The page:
In 1986, Coelho walked the 500-plus mile Road of Santiago de Compostela in northwestern Spain, a turning point in his life.[5][8] On the path, Coelho had a spiritual awakening, which he described autobiographically in The Pilgrimage.[9] In an interview, Coelho stated "[In 1986], I was very happy in the things I was doing. I was doing something that gave me food and water -- to use the metaphor in "The Alchemist", I was working, I had a person who I loved, I had money, but I was not fulfilling my dream. My dream was, and still is, to be a writer."[10] Coelho would leave his lucrative career as a songwriter and pursue writing full-time.

Writing career

In 1982 Coelho published his first book, Hell Archives, which failed to make any kind of impact.[7] In 1986 he contributed to thePractical Manual of Vampirism, although he later tried to take it off the shelves since he considered it “of bad quality."[7] After making the pilgrimage to Santiago de Compostela in 1986, Coelho wrote The Pilgrimage. The following year, Coelho wrote The Alchemistand published it through a small Brazilian publishing house who made an initial print run of 900 copies and decided not to reprint.[11]He subsequently found a bigger publishing house, and with the publication of his next book Brida, The Alchemist became a Brazilian bestseller.[11] The Alchemist has gone on to sell more than 30 million copies, becoming one of the best-selling books in history, and has been translated into more than 67 languages, winning the Guinness World Record for most translated book by a living author.[7][12]"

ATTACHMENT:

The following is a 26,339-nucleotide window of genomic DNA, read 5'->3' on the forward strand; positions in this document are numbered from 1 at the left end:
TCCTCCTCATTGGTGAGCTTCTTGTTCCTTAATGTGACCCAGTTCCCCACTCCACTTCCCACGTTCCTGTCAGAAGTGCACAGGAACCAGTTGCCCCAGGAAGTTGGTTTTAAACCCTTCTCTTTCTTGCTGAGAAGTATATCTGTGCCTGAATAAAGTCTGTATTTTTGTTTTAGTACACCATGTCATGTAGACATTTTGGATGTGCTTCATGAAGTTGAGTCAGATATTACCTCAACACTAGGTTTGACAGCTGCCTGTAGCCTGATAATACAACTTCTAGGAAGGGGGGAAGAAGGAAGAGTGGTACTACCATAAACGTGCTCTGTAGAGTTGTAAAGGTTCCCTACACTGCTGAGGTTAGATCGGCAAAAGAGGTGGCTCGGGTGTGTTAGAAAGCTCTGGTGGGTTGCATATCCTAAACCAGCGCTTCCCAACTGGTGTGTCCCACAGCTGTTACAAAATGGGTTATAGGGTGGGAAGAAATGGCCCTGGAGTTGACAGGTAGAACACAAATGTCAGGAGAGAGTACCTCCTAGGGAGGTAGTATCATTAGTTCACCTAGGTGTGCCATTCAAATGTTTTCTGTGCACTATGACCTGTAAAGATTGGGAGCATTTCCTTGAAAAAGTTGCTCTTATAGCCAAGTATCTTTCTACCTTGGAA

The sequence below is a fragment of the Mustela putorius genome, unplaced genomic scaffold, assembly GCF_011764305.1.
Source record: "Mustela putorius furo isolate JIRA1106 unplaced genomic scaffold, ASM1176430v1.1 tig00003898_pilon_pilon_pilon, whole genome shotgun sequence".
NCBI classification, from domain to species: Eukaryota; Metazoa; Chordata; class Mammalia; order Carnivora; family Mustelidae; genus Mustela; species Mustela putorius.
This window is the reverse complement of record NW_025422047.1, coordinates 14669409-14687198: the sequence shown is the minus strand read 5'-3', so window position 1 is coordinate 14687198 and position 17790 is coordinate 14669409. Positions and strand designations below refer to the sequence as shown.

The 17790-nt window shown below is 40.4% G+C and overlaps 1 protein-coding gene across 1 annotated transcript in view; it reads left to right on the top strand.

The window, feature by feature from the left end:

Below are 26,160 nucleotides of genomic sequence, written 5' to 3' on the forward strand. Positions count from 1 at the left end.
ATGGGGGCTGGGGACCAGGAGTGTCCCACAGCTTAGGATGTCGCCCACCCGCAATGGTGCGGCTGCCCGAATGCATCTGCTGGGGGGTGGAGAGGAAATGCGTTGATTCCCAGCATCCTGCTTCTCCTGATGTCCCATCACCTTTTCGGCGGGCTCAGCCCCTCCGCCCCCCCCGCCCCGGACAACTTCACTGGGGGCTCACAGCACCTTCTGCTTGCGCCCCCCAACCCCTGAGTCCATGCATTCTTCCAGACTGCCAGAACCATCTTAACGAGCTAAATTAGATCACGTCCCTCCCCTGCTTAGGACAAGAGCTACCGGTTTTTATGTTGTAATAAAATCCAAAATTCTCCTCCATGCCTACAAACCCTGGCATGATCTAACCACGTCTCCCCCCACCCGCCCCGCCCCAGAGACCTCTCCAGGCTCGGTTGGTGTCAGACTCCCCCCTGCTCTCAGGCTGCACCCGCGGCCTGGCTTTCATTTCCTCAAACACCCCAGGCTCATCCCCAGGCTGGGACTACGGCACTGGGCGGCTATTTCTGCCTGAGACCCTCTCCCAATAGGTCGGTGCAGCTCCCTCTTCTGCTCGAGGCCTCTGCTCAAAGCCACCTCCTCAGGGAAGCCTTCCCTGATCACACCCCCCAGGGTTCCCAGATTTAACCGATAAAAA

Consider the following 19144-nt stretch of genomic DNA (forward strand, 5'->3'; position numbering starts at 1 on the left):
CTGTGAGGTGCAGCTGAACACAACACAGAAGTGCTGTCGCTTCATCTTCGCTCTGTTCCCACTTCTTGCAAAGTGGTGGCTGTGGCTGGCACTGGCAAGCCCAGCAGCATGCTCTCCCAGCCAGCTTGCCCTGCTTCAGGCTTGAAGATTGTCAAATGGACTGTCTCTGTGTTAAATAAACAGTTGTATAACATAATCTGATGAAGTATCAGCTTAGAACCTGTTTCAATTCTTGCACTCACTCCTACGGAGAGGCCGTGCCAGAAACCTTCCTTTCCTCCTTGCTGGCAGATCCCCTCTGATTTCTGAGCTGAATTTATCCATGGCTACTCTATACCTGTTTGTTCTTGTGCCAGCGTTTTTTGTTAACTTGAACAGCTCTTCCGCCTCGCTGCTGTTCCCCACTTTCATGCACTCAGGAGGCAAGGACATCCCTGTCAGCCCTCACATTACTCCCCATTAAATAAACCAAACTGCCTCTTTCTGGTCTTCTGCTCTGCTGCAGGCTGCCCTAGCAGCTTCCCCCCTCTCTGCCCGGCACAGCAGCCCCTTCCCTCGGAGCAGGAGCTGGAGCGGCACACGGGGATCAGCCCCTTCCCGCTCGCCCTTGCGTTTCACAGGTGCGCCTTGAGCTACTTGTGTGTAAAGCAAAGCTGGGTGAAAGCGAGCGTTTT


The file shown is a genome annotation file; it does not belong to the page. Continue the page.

Entrepreneurship: Best Path to Personal Growth

The exert below exemplifies very well why a wonderful entrepreneurial friend of ours, Donna Hadjipopov, told my husband Michael that "entrepreneurship  is the highest form of personal growth".

How right is Donna!

1. You’re going to be tested. Hammered, actually. When I started my journey as an entrepreneur, my vision was fixed on the financial rewards of growing a business. I had no way of knowing how many great personal tests I would face along the way. I was too inexperienced to anticipate how market factors, competitive pressures, cash constraints, and managing employees would create an environment of nearly constant pressure. New twists, turns, and surprises surface with exhausting frequency. There’s a wise saying that “…hammering hardens steel and plays havoc on putty.” It’s the opportunity for you to become strengthened and refined under the heat and hammering of business challenges. Sadly, many wilt, falter, or fail under these circumstances. So be prepared to face and conquer real-life tests as an entrepreneur and to be better for it.

 

2. You’re going to fail. That’s a good thing. Think of failure as the toll paid for future success. Every great success story includes painful chapters of failure and misstep. It’s a fact that through failure, questions are answered and solutions are discovered. Og Mandino said, “Failure is the highway to success, as every discovery we make of what is false leads us to earnestly seek after what is true and points out some error which we shall afterward carefully avoid.” And it’s the experience of failure that breeds the ability to be flexible, humble, and thoughtful—qualities required to create a company that can stand the test of time. Flexibility, humility, and thoughtfulness go a long way in life, too.